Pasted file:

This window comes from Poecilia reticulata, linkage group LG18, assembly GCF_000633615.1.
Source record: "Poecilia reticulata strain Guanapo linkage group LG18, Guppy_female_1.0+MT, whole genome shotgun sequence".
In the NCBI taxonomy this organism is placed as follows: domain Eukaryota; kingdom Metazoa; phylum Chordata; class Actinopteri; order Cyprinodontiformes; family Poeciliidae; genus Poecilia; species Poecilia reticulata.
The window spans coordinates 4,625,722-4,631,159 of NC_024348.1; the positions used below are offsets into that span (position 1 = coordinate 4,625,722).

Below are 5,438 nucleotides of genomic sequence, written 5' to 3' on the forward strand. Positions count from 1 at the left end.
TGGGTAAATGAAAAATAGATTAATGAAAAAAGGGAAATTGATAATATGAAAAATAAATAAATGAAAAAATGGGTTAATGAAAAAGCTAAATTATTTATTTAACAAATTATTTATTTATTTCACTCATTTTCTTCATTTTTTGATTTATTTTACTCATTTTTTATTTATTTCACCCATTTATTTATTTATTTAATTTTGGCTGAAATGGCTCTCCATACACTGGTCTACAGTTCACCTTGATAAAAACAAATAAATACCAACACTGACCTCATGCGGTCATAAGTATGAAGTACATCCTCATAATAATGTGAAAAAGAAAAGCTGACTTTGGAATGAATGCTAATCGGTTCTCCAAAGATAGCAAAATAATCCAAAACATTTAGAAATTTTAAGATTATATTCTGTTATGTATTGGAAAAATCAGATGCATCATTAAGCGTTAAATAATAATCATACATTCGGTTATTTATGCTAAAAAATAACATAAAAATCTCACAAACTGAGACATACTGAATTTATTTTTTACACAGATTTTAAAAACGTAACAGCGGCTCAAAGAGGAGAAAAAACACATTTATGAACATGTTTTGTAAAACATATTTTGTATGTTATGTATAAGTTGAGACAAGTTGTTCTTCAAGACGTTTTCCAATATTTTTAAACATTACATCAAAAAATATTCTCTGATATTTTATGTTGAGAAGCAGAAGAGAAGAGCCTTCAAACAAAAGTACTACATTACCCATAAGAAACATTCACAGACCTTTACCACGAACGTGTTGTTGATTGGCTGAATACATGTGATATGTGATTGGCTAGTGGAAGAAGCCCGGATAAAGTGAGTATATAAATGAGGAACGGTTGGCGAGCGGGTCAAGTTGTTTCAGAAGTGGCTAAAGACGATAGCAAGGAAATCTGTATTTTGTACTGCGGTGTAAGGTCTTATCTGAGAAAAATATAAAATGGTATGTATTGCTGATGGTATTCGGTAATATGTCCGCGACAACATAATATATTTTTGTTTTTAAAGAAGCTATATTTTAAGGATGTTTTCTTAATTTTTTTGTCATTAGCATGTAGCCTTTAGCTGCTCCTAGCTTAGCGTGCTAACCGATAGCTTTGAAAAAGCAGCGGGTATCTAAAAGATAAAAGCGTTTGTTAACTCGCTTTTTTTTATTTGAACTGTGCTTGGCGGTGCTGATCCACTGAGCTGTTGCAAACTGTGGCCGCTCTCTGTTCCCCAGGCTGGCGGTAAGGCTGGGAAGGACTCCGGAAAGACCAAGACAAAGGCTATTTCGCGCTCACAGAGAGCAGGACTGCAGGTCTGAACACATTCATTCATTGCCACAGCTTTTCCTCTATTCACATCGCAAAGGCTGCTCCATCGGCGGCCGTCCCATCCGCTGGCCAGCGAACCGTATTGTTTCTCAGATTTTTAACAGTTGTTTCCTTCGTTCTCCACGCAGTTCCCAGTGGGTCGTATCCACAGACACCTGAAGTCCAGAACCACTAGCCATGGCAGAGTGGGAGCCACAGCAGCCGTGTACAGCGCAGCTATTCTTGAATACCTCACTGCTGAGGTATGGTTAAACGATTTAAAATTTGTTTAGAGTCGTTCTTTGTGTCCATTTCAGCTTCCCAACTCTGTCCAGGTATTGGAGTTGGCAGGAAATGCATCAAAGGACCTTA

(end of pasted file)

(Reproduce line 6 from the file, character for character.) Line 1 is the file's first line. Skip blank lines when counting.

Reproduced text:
TGGGTAAATGAAAAATAGATTAATGAAAAAAGGGAAATTGATAATATGAAAAATAAATAAATGAAAAAATGGGTTAATGAAAAAGCTAAATTATTTATTTAACAAATTATTTATTTATTTCACTCATTTTCTTCATTTTTTGATTTATTTTACTCATTTTTTATTTATTTCACCCATTTATTTATTTATTTAATTTTGGCTGAAATGGCTCTCCATACACTGGTCTACAGTTCACCTTGATAAAAACAAATAAATACCAACACTGACCTCATGCGGTCATAAGTATGAAGTACATCCTCATAATAATGTGAAAAAGAAAAGCTGACTTTGGAATGAATGCTAATCGGTTCTCCAAAGATAGCAAAATAATCCAAAACATTTAGAAATTTTAAGATTATATTCTGTTATGTATTGGAAAAATCAGATGCATCATTAAGCGTTAAATAATAATCATACATTCGGTTATTTATGCTAAAAAATAACATAAAAATCTCACAAACTGAGACATACTGAATTTATTTTTTACACAGATTTTAAAAACGTAACAGCGGCTCAAAGAGGAGAAAAAACACATTTATGAACATGTTTTGTAAAACATATTTTGTATGTTATGTATAAGTTGAGACAAGTTGTTCTTCAAGACGTTTTCCAATATTTTTAAACATTACATCAAAAAATATTCTCTGATATTTTATGTTGAGAAGCAGAAGAGAAGAGCCTTCAAACAAAAGTACTACATTACCCATAAGAAACATTCACAGACCTTTACCACGAACGTGTTGTTGATTGGCTGAATACATGTGATATGTGATTGGCTAGTGGAAGAAGCCCGGATAAAGTGAGTATATAAATGAGGAACGGTTGGCGAGCGGGTCAAGTTGTTTCAGAAGTGGCTAAAGACGATAGCAAGGAAATCTGTATTTTGTACTGCGGTGTAAGGTCTTATCTGAGAAAAATATAAAATGGTATGTATTGCTGATGGTATTCGGTAATATGTCCGCGACAACATAATATATTTTTGTTTTTAAAGAAGCTATATTTTAAGGATGTTTTCTTAATTTTTTTGTCATTAGCATGTAGCCTTTAGCTGCTCCTAGCTTAGCGTGCTAACCGATAGCTTTGAAAAAGCAGCGGGTATCTAAAAGATAAAAGCGTTTGTTAACTCGCTTTTTTTTATTTGAACTGTGCTTGGCGGTGCTGATCCACTGAGCTGTTGCAAACTGTGGCCGCTCTCTGTTCCCCAGGCTGGCGGTAAGGCTGGGAAGGACTCCGGAAAGACCAAGACAAAGGCTATTTCGCGCTCACAGAGAGCAGGACTGCAGGTCTGAACACATTCATTCATTGCCACAGCTTTTCCTCTATTCACATCGCAAAGGCTGCTCCATCGGCGGCCGTCCCATCCGCTGGCCAGCGAACCGTATTGTTTCTCAGATTTTTAACAGTTGTTTCCTTCGTTCTCCACGCAGTTCCCAGTGGGTCGTATCCACAGACACCTGAAGTCCAGAACCACTAGCCATGGCAGAGTGGGAGCCACAGCAGCCGTGTACAGCGCAGCTATTCTTGAATACCTCACTGCTGAGGTATGGTTAAACGATTTAAAATTTGTTTAGAGTCGTTCTTTGTGTCCATTTCAGCTTCCCAACTCTGTCCAGGTATTGGAGTTGGCAGGAAATGCATCAAAGGACCTTA